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Re: Next steps for xmldsig

From: Aleksey Sanin <aleksey@aleksey.com>
Date: Wed, 10 Apr 2002 21:31:03 -0700
Message-ID: <3CB51187.9010609@aleksey.com>
To: merlin <merlin@baltimore.ie>
Cc: reagle@w3.org, w3c-ietf-xmldsig@w3.org
Hi, Merlin!

I already agreed with you that "subtrees" solution seems to work faster.
You are absolutelly right that I did no optimization at all (btw, it is an
interesting question "what is it better to optimize: XPath Filter or the 
engine used in the filter?"). And in my tests excluding childs in 
"subtrees" case
takes much more time than calculating single XPath expression (the XPath 
were similar and excluding N childs took N times more than selecting the 
If you still have documents and expressions you've used for tests I 
would like to try
to evaluate these expressions using the test program I wrote. It'll be 
to compare the results of XML/XPath engine I use (LibXML2) with your 

As an example when you do not want to sign subtrees, consider the
following element

  <it:Item xmlns:it='http://example.org/it' Id='1231' price='12.23' >
	<it:Description>Something really nice and usefull</it:Description>

It's possible that the only information we really want to sign is the 
item Id and price.
In "subtrees" case we need to select <it:Item /> first and next exclude 
all its childs.
In the other case, everything is done in one step (and it's clear that 
it will be faster).

 From my point of view, it's very difficult to prove one point of view 
or another using
any examples. I have feeling that real performance will significanty 
depend on a few
different factors we don't know about (for example, XPath engine 
In my case, from the implementation point of view, providing 
"non-subtrees"  option
will cost nothing (assuming that "subtrees" option is implemented). On 
the other
hand, this can give a simple solution to the case when "subtrees only" 
requires non-intuitive, tricky, multi-steps hack.

Also to prevent "poorly-performing signatures" we can make a clear 
distinction by
using different requirement levels (for example, MUST for "subtrees" and 
MAY for
"non-subtrees") and probably put a note about possible performance drawbacks
in using "non-subtrees" filter (remember, we assumed that before using
signatures John Smith will read the standard :) ).

Aleksey Sanin

merlin wrote:

>Hi Aleksey,
>We could go with a solution supporting both modes of operation; I'd
>suggest, in that case, Filter=interect and Filter=intersect-subtrees.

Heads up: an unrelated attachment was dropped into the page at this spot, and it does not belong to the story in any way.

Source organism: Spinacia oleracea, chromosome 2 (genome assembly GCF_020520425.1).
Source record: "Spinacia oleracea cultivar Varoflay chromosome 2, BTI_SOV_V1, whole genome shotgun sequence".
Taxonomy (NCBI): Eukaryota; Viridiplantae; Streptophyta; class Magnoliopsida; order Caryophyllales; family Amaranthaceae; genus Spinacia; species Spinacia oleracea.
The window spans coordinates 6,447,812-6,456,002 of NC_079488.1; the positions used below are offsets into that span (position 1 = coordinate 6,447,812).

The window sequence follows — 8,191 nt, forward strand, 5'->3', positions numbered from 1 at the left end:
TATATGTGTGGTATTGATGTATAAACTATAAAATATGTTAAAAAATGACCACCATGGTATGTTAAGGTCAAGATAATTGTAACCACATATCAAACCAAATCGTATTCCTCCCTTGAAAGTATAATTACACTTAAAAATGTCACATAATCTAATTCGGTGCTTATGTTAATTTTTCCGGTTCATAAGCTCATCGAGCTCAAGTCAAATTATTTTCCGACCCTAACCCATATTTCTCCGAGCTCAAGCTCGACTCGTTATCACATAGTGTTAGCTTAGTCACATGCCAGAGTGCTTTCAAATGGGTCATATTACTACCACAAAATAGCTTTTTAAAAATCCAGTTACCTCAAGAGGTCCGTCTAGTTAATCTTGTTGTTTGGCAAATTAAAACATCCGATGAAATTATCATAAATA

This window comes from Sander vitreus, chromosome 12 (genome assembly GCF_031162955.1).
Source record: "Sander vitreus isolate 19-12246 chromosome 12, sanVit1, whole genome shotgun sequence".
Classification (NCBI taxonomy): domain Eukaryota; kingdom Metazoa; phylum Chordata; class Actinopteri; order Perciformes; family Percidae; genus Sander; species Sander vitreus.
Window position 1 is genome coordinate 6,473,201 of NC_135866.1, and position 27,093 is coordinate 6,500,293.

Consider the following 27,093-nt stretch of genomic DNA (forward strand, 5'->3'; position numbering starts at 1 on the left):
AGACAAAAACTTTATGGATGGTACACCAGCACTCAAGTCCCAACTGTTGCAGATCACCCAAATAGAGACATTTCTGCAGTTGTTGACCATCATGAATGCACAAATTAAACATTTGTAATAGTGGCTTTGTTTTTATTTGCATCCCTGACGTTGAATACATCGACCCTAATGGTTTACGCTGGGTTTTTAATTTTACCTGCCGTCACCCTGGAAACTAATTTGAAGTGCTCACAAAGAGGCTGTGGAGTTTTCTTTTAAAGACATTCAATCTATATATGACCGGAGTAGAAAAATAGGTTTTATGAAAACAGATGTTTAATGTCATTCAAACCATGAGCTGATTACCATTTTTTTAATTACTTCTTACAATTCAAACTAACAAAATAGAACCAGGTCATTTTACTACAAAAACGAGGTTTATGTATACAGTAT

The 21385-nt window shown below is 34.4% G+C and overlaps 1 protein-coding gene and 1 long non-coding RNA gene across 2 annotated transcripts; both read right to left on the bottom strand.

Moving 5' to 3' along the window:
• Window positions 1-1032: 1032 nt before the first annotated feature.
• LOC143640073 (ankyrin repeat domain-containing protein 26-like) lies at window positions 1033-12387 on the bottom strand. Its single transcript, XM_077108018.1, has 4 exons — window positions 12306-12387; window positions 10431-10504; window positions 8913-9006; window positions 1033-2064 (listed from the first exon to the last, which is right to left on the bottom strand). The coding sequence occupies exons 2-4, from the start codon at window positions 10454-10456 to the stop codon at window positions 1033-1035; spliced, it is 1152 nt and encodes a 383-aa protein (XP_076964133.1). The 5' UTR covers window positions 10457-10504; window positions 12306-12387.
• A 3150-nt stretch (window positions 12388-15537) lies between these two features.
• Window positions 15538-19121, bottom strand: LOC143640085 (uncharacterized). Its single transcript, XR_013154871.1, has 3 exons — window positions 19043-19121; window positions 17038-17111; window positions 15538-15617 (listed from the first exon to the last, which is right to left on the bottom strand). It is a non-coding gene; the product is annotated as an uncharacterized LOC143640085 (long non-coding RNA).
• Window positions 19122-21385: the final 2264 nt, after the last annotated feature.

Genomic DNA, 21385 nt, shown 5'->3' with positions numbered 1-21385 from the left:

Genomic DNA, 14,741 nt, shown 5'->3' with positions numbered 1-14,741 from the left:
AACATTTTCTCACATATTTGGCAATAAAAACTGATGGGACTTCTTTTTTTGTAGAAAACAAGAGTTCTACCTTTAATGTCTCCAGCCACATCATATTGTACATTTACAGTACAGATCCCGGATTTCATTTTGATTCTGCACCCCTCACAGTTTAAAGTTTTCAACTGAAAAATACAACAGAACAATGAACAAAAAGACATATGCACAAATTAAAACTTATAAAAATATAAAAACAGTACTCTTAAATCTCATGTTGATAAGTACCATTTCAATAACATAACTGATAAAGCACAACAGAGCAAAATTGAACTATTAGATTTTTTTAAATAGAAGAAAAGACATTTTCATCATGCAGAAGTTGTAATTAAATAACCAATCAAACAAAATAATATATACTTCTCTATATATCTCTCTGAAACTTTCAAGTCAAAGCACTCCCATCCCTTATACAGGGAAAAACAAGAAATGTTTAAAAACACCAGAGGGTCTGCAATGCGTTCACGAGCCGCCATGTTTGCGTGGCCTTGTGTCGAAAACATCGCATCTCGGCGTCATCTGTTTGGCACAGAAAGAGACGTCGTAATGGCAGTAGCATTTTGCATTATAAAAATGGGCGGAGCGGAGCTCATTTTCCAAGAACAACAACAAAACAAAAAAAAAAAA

>However, before we go there, I would like to know what is the real-
>world use case that you are trying to solve.
>You seem to be suggesting that selecting just an element in isolation
>is a valid use case. Consider:
>  <cc:CreditCard xmlns:cc='http://example.org/cc' Type='amex'>
>    <cc:Number>...</cc:Number><cc:Expires>...</cc:Expires>
>    <cc:AuthCodeToBeFilledIn>...</cc:AuthCodeToBeFilledIn>
>  </cc:CreditCard>
>I can see that it might be useful to sign this credit card, less the
>AuthCodeToBeFilledIn element. I cannot see the use case for signing
>something like <cc:CreditCard />, which is the case that you have
>repeatedly brought up.
>I don't have much freedom to play with this (hence the current time),
>so you will have to forgive my arbitrary statistics, but I quickly
>ran a benchmark of using an intersect followed by a subtract filter
>to select an element, less certain children (e.g., the above), versus
>a pure XPath node-set intersect filter where I used a single XPath
>expression to achieve this same effect (using a predicate). The pair of
>subtree filters was, again, significantly (2x) faster than the node-set
>XPath option. Now, it would seem to me that the only real advantage
>of a node-set XPath option would be to perform this type of operation.
>Indeed, the very act of making it available would suggest that this is
>one of its purposes; but it is not the ideal choice for doing this. If,
>alternatively, the purpose of the node-set XPath is that people will be
>'familiar' with it, then their familiarity will breed poorly-performing
>So, as far as I can see (and it seems that this is confirmed by your
>tests), our subtree formulation speeds up all the meaningful use cases;
>and I'd imagine that you didn't even optimize your code for common subtree
>operations. If you can present real use cases where subtrees don't do
>the job, then I'll gladly advocate a more flexible/complex approach;
>I simply have yet to encounter the problem that you are solving.
>>There were no replies to my  suggestion [1] about an option to process
>>nodes instead of subtrees in XPath Filter 2.0 Transform so I am rasing this
>>question again. I understand the performance concerns (and I do see small
>>performance decrease in my tests).However,  I believe this will add 
>>and provide better way to select "complicated" parts of XML document.
>>Aleksey Sanin.
>>Joseph Reagle wrote:
>>>3. XPath Filter 2.0 Transform
>>>Thanks to this week's edits by Merlin (and discussion between Merlin, John, 
>>>Aleksey, and Christian) I think we've converged on a design and text that 
>>>we're happy with. If no one objects to the present text [2] (speak now!) 
>>>I'll stage it for publication as a W3C Last Call Working Draft (and first 
>>>"official" W3C WD) at the end of this month.
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Received on Thursday, 11 April 2002 00:31:58 UTC

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